Postcards from a solo adventure traveler…
About 1000 years before the construction of the Great Pyramid of Cheops in Egypt, the people of the tiny Maltese Archipelago were creating the elaborate megalithic temples that are now the oldest surviving freestanding structures in the world.
The present-day city of Granada was founded in the early eleventh century, three hundred years into the Moors rule over Spain. When a civil war ended in the victory of Berber general Ziri Ibn Manad, he wisely chose to locate the capital of his new kingdom on a high promontory. A millennium later the Alcazar remains one of the wonders of the modern world.
From Arcos de la Frontera, the tiny White Village atop its limestone cliff and Ronda, the city perched at the edge of the El Tajo gorge to La Mezquita, the Great Mosque turned cathedral in the historic center of Cordoba, Moorish Andalusia is a photographer’s paradise.
Seville’s origins are shrouded in legend, but from the Romans to the Moors and the Catholic Kings, it is the great cultures of the past two millennia that have left their mark on the capital of modern Spain’s southern-most region of Andalusia.
We are entering the final week of our itinerary around Bhutan. In the highest valley in the Bhumthang district we overnight in the remote, high altitude village of Ura, where we are the overnight guests of a local family. The people in this remote rural community are mainly sheep and yak herders, and believed to be the descendants of Bhutan’s earliest inhabitants.
As the tiger flies (in Bhutanese lore, tigers do more than their fair share of flying) the distance between Jakar, capital of the Bumthang district in central Bhutan and Mongar, gateway to the eastern part of the country, is approximately 35 miles. For humans however, the only option is a 125-mile, daylong roller-coaster road trip that includes a steep ascent to Bhutan’s highest pass, Thrumshing La.
It’s only 80 miles from Wangdi to Trongsa, the geographical center of Bhutan, but the drive takes a solid five hours of hairpin turns up and down a narrow and improbably steep road. Trongsa Dzong, the largest fortress in Bhutan, is built on a spur overlooking a deep gorge of the Mangde River. From here, the view goes on forever, from the sky-high mountain range to the bottom of the gorge, a striking reminder of the dzong’s original strategic purpose.
Wedged high in the eastern end of the Himalayas, Bhutan is one the most isolated countries in the word, and the last remaining Buddhist kingdom. Today we leave the capital, Thimphu, to start our journey eastward deep into the country’s heartland.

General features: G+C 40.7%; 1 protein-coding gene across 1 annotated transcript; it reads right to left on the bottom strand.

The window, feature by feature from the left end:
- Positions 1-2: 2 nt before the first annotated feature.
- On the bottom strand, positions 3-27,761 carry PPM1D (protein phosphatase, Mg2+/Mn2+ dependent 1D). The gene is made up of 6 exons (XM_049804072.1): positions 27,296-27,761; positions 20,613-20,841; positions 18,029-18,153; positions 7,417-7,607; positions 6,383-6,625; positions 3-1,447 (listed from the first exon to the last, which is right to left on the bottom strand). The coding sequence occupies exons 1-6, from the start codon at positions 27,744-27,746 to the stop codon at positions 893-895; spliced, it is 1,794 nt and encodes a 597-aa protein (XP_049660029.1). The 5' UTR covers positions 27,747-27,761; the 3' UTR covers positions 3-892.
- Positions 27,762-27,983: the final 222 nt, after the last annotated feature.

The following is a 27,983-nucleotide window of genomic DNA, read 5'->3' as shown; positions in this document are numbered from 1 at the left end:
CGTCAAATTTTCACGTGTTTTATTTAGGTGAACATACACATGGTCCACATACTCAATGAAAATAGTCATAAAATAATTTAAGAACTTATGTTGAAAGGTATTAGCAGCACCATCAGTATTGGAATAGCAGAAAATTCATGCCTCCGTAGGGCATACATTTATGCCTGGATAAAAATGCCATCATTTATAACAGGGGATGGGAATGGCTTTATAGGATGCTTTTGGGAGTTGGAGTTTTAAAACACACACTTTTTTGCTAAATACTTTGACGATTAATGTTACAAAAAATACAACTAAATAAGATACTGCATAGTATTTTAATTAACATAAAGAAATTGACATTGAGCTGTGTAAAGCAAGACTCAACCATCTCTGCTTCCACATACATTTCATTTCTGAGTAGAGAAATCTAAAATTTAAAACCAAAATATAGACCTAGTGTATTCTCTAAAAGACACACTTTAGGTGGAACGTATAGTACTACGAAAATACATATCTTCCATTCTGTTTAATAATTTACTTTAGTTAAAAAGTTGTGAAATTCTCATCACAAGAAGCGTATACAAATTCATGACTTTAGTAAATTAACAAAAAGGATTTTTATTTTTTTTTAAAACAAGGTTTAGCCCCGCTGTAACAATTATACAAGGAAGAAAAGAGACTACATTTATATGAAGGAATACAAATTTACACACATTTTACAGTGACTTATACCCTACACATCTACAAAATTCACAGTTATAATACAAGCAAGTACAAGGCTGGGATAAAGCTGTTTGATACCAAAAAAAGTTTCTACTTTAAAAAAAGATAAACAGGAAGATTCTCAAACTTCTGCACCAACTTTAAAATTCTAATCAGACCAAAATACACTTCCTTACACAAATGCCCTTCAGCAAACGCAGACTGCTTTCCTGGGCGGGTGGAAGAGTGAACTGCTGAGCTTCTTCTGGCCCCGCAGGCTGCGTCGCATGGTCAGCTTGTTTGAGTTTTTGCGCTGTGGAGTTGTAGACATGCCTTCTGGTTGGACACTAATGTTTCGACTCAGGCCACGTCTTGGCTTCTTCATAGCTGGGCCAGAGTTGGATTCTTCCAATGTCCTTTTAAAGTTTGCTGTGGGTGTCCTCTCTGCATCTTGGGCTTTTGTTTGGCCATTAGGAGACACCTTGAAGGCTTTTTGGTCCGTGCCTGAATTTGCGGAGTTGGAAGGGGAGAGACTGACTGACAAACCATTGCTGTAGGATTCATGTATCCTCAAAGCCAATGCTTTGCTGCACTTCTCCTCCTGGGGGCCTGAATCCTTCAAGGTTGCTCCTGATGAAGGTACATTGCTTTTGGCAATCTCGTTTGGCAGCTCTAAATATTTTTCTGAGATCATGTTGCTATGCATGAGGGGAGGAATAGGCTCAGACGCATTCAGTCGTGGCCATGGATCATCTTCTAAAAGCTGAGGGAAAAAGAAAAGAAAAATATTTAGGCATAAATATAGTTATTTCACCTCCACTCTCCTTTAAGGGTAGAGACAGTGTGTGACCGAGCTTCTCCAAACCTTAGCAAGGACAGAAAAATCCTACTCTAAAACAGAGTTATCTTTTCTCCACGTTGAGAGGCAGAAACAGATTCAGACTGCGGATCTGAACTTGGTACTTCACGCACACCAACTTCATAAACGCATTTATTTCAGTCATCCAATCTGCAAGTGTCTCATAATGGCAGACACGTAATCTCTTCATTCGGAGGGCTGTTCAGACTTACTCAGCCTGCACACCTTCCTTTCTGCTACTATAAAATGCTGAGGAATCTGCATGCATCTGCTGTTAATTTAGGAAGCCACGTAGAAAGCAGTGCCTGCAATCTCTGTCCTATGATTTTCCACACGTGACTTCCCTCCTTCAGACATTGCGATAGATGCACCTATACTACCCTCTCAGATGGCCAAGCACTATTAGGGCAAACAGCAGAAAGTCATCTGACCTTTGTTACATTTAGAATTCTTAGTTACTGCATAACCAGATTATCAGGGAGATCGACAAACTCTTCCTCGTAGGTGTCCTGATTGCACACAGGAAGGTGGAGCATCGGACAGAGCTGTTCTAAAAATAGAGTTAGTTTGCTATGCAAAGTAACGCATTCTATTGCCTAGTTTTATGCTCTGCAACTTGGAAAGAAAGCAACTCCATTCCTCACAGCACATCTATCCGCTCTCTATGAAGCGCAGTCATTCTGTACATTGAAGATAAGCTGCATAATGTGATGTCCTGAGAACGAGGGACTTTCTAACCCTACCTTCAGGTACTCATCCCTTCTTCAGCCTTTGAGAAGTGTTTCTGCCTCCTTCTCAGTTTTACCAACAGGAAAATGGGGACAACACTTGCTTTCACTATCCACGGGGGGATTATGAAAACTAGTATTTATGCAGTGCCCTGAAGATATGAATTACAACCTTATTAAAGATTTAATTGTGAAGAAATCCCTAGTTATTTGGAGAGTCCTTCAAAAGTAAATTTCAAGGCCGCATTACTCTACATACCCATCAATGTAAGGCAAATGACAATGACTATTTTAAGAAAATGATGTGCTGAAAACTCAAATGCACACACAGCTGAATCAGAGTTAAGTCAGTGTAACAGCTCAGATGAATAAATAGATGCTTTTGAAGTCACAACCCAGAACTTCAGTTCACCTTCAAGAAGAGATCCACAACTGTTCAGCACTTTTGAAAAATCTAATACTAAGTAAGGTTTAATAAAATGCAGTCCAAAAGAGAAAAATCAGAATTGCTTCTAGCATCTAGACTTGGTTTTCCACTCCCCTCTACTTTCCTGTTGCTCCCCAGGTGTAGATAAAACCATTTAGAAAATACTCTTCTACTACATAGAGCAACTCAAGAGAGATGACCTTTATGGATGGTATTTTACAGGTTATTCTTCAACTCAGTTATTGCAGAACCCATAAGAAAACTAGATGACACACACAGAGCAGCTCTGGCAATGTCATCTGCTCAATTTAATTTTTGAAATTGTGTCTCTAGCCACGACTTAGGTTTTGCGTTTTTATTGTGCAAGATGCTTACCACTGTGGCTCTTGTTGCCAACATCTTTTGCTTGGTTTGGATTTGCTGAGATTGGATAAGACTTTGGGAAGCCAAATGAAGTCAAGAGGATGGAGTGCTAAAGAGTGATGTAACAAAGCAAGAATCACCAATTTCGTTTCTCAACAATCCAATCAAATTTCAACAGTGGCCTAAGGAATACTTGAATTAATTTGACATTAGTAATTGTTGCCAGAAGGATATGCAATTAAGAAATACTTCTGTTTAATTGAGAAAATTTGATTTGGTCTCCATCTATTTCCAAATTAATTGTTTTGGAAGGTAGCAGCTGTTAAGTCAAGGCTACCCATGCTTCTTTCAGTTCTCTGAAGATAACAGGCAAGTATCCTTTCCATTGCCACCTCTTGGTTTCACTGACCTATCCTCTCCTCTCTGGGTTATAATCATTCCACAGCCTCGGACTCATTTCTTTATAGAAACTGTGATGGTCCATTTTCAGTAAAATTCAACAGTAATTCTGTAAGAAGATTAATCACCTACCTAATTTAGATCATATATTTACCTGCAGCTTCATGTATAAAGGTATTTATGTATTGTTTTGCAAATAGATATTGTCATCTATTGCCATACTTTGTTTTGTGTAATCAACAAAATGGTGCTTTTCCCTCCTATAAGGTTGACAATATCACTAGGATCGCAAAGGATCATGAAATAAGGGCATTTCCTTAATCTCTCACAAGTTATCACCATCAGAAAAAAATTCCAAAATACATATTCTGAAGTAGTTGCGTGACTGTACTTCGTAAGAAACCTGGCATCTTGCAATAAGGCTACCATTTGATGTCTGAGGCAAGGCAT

The flight into Paro, Bhutan’s only international airport, has to be one of the most spectacular in the world. We get an eye-level view of the Himalayas gleaming against a robin-egg blue sky, including Mounts Everest and Kanchenjunga and the sacred mountain of the Bhutanese Buddhists, Mount Jomulhari, before floating down into a layer of puffy clouds. When we emerge below the cloud cover, the plane is wending its way along a deep tree-lined valley dotted with farmhouses clinging to its slopes. I understand why only the handful of Druk Air pilots are certified to fly into this airport.
I board the Island Spirit in Peterburg, a small fishing community of the Alexander Archiplago of Southern Alaska. We leave port on the evening tide, sailing up Frederick Sound at a leisurely 10 knots per hour. Within minutes, any hint of human encroachment disappears. All that’s left is pristine Alaska immensity. Distant snowy peaks sparkle in the clear dusk light.
In Cappadocia, or “Land of Beautiful Horses” in the language of its Bronze Age Hittite settlers, history is hewn into the rock, by the elements and the various human waves that have inhabited it since pre-Hellenic times.
I land at Istanbul Atatürk Airport and immediately find immersed in the mystique of the millennia-old oriental city. Fortunately for visitors, successive dynasties of Byzantine kings, Roman caesars and Ottoman sultans conveniently settled themselves within and on top of their predecessors’ seat of power, in the Old City neighborhood of Sultanahmet.
“Once the red dirt of Africa gets into your hiking boots, you will never get it out.” The place was Kuyenda, a tiny bush camp in the heart of Zambia’s remote South Luangwa National Park and the first stop on my first African safari. The year was 2006. The soft-spoken words came from a man who knew what he was talking about.
I was barely in my teens when travel became a driving force in my life. Now as a travel writer and photographer, I have visited over 45 countries in some of the most photogenic corners of the planet, taking tens of thousands of pictures along the way. With my work, I thrive to capture the natural and cultural uniqueness of each area I visit. Get to know me better…